Scientology evidence is also relevant to evaluating the victims’ credibility on the stand as they expressed a fear of retaliation and of excommunication from family and friends. Scientology evidence is also relevant to the defense proffered evidence including the admission of evidence of the civil suit filed by the victims against Scientology, David Miscavige and the defendant, the  settlement agreement signed by [Jane Doe 1]. And defendant as well to evaluate the credibility of the defense witnesses who are also members of the Scientology organization, presumably.
I don’t actually know who the witnesses may be as far as the people who were present at the defendant’s house on the night of [Jane Doe 1]’s incident. I believe some of those individuals are or were Scientology members…
(And with this reference, we want to point out that a number of witnesses who are going to be called, as Judge Olmedo says here, weren’t discussed at all during these two days. As we said Wednesday, we learned that one person the prosecution informed the defense that it intends to call is Lisa Marie Presley. There are also other important witnesses we know about, including those who were, as the judge indicates, there at Masterson’s house the night of Jane Doe 1’s incident.)
As for the defense arguing that witnesses should not be asked if they are Scientologists, Judge Olmedo cited case law to the opposite. “No case or statute that I could find or cited by the defense holds it is improper to question witnesses about matters that don’t relate to religious practices such as how they know the parties involved, the nature of the relationship of the parties and that they belong to the same organization, religious or not. The court will allow such questions as long as it doesn’t go to some more broader stereotype or bias type of argument,” she said.
As for 1st Amendment concerns, Judge Olmedo said she had a question about standing: “Who has proper standing to raise this argument?”
She questioned whether Masterson himself had that standing, and cited a number of cases, and she has come to the conclusion that Masterson’s rights are not going to be violated.
Judge Olmedo: The court finds the admission of Scientology evidence in the case a criminal rape jury trial does not implicate the 1st Amendment.
While the defense asserts that the admission of such evidence, in essence, puts Scientology on trial and is, thus, unconstitutional, the defendant first looks back at cases involving the ecclesiastical extension doctrine. That doctrine grew out of so-called church property cases.
However, those cases involved internal church disputes and is noted in Roman Catholic Archbishop of Los Angeles versus Superior Court — the case I cited in our last hearing and I encourage the parties to look at…The court in that case held the constitutional rights to freedom of religion does not bar disclosure of criminal grand-jury subpoenaed, internal documents. The 1st Amendment embraces two concepts, the freedom to believe and the freedom to act. The freedom to believe is absolute. The freedom to act cannot be absolute as conduct — even religious conduct remains subject to regulation for the protection of society…
Although the 1st Amendment does prohibit a jury from considering the truth or falsity of a religious belief as held in United States versus Ballard, a case cited by the defense…it does not prohibit the jury from considering whether a person’s actions were sincerely motivated by a particular religious belief. (United States versus Rasheed, a ninth circuit case.)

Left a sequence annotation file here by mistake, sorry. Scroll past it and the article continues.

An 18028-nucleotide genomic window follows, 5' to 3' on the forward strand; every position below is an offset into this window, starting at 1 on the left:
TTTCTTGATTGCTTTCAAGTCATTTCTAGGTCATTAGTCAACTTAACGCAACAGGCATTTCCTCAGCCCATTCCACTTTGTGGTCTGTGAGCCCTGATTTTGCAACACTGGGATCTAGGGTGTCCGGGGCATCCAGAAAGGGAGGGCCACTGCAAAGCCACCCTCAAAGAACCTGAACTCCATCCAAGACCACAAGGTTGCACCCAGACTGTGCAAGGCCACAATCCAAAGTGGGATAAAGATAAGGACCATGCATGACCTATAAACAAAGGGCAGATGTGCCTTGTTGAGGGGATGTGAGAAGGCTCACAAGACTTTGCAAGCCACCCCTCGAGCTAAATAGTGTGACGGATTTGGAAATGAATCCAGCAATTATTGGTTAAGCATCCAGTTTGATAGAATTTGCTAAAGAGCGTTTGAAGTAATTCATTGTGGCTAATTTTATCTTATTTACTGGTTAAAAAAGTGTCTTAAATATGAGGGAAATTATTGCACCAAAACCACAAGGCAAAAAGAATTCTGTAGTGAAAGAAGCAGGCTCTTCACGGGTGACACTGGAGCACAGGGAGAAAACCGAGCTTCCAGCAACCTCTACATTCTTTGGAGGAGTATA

In addition, the rape prosecution of Warren Jeffs, the self-proclaimed prophet of the Fundamentalist Church of Latter-Day Saints, Jeffs was accused of raping two girls, 5 and 12. Both girls believed they were one of the many wives of Jeffs. In addition, a few older women who also believed they were the wives of Jeffs assisted with the rapes of the two young girls.
Evidence of the tenets of FLDS was relevant and admitted for numerous purposes at trial and explained why the two girls submitted to the rapes, believing they had been legally wed to Jeffs, although they were not; and that, as wives, they had to submit to their husband’s sexual wants; and to explain the language used during the rapes that was heard on audio tapes of the crimes including the phrases “Heavenly comfort” and “Heavenly sessions” to refer to sex acts.
Judge Olmedo cited a number of additional cases, and then one involving Scientology we hadn’t heard about before. It involved a 1977 killing by a man named Dale Dean Thompson who confessed “to a coworker who was a Scientologist and told the defendant he had reached the level of Operating Thetan.” The point, for Olmedo, was that evidence about Scientology’s practices were testified to in open court.
After several more cases (Judge Olmedo really studied the subject in impressive depth), she asserted that Masterson could not wrap himself in the Scientology flag.
Judge Olmedo: Defendant does not stand in the views of Scientology. Scientology is a separate entity and in a separate cause of action. This is, at its core, a rape case. Moreover, the proffered evidence admitted for the reasons previously stated in no way interferes with the defendant’s practice or beliefs of Scientology….
Nothing about the admission of Scientology evidence prohibits the defendant, as I said, from believing or practicing whichever aspect of Scientology he wishes to do so.
More importantly, as I already indicated, Scientology evidence is not being admitted for the truth of the matter asserted…The court has made clear the purposes for which Scientology is being admitted. Nowhere and at no time has the court indicated that Scientology is being admitted to evaluate the truth of its principles and the morality of its belief system…
In sum, the defendant lacks standing to raise a 1st Amendment claim on behalf of Scientology.
Wow, wow. She concluded with a few more details about specific evidence that might be admitted, then wrapped things up.
She asked the parties to be back in the courtroom at 10 am on Monday to discuss the jury questionnaire. Then she turned to Masterson, to order him to come to court the morning that jury selection begins on Tuesday.
Judge Olmedo: Mr. Masterson, you’re ordered back here Tuesday, the 11th, let’s say, nine o’clock in the morning.
Judge Olmedo: 9.
It’s really here. More than five years after it all began, at least for all of us here at the Underground Bunker.